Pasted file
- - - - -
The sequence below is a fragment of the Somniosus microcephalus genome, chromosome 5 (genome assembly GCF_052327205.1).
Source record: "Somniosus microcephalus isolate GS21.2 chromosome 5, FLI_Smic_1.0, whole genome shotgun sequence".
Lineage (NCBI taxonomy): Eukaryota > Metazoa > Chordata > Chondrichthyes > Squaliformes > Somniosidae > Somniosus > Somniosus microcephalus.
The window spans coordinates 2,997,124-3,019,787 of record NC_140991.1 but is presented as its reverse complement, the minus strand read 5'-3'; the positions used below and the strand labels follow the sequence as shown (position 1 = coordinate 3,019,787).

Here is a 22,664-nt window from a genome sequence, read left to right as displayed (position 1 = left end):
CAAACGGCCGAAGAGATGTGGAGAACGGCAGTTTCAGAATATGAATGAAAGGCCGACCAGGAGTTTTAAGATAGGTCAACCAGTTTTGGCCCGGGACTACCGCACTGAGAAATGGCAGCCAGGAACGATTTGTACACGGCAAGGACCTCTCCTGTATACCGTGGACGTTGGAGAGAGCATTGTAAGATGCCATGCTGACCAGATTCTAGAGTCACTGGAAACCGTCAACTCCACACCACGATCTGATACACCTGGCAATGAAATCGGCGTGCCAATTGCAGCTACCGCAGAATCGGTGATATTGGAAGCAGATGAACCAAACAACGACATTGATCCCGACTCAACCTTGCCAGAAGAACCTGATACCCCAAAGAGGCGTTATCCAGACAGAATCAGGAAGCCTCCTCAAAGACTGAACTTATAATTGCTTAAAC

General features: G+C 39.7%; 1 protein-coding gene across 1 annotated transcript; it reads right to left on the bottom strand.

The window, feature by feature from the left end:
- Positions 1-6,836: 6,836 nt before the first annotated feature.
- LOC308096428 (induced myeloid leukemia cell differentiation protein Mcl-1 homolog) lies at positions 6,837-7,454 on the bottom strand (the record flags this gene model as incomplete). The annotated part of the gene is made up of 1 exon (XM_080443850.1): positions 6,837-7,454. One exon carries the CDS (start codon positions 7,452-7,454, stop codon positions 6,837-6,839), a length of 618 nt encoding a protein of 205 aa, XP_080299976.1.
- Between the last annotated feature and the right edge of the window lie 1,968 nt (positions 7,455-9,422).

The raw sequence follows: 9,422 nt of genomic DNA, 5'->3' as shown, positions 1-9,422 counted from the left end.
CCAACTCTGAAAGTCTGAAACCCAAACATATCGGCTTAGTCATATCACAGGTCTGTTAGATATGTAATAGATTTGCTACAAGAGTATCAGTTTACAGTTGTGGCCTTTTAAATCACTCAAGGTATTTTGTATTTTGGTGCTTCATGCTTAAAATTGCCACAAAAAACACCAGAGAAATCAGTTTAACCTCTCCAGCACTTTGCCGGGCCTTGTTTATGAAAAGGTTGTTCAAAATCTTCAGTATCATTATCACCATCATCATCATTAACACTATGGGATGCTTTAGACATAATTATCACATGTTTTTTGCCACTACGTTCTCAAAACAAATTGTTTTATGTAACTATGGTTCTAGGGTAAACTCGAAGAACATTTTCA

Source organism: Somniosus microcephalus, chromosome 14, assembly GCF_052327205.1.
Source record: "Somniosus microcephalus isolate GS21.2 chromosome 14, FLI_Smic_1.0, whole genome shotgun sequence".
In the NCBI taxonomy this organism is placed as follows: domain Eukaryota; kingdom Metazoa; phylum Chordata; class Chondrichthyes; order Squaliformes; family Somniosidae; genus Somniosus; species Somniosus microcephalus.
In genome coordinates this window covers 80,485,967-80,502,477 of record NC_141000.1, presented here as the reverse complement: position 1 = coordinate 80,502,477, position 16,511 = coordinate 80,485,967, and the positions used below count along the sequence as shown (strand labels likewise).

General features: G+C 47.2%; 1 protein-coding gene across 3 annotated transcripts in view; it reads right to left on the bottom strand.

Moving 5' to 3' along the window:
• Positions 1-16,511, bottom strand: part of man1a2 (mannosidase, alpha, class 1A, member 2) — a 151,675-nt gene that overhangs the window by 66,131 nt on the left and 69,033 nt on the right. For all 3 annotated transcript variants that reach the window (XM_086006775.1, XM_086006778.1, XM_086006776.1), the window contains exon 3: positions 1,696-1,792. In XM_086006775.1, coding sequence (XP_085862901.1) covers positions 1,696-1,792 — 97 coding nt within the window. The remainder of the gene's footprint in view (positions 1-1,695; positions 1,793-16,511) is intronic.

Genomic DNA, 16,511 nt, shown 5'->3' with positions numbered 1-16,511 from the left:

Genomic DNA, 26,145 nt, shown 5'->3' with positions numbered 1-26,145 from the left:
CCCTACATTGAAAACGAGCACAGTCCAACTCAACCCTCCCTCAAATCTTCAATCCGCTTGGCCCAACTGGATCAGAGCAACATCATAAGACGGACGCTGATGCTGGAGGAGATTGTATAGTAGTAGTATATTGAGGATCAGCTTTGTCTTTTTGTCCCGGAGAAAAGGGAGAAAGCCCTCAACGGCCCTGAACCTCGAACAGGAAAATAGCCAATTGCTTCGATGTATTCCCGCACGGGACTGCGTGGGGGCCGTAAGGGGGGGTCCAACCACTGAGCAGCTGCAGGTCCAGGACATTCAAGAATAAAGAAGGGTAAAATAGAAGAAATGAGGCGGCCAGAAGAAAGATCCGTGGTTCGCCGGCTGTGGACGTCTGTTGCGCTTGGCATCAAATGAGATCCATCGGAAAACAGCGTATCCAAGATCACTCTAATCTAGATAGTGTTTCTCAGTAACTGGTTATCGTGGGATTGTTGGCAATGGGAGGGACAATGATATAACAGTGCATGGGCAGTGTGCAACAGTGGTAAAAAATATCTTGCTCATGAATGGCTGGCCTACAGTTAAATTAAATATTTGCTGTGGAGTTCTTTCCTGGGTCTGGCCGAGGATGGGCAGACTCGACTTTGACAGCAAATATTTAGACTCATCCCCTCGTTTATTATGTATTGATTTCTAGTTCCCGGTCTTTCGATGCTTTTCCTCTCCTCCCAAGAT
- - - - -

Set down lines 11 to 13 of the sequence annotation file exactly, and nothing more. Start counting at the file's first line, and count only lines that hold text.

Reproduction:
- Between the last annotated feature and the right edge of the window lie 1,968 nt (positions 7,455-9,422).

The raw sequence follows: 9,422 nt of genomic DNA, 5'->3' as shown, positions 1-9,422 counted from the left end.
CCAACTCTGAAAGTCTGAAACCCAAACATATCGGCTTAGTCATATCACAGGTCTGTTAGATATGTAATAGATTTGCTACAAGAGTATCAGTTTACAGTTGTGGCCTTTTAAATCACTCAAGGTATTTTGTATTTTGGTGCTTCATGCTTAAAATTGCCACAAAAAACACCAGAGAAATCAGTTTAACCTCTCCAGCACTTTGCCGGGCCTTGTTTATGAAAAGGTTGTTCAAAATCTTCAGTATCATTATCACCATCATCATCATTAACACTATGGGATGCTTTAGACATAATTATCACATGTTTTTTGCCACTACGTTCTCAAAACAAATTGTTTTATGTAACTATGGTTCTAGGGTAAACTCGAAGAACATTTTCA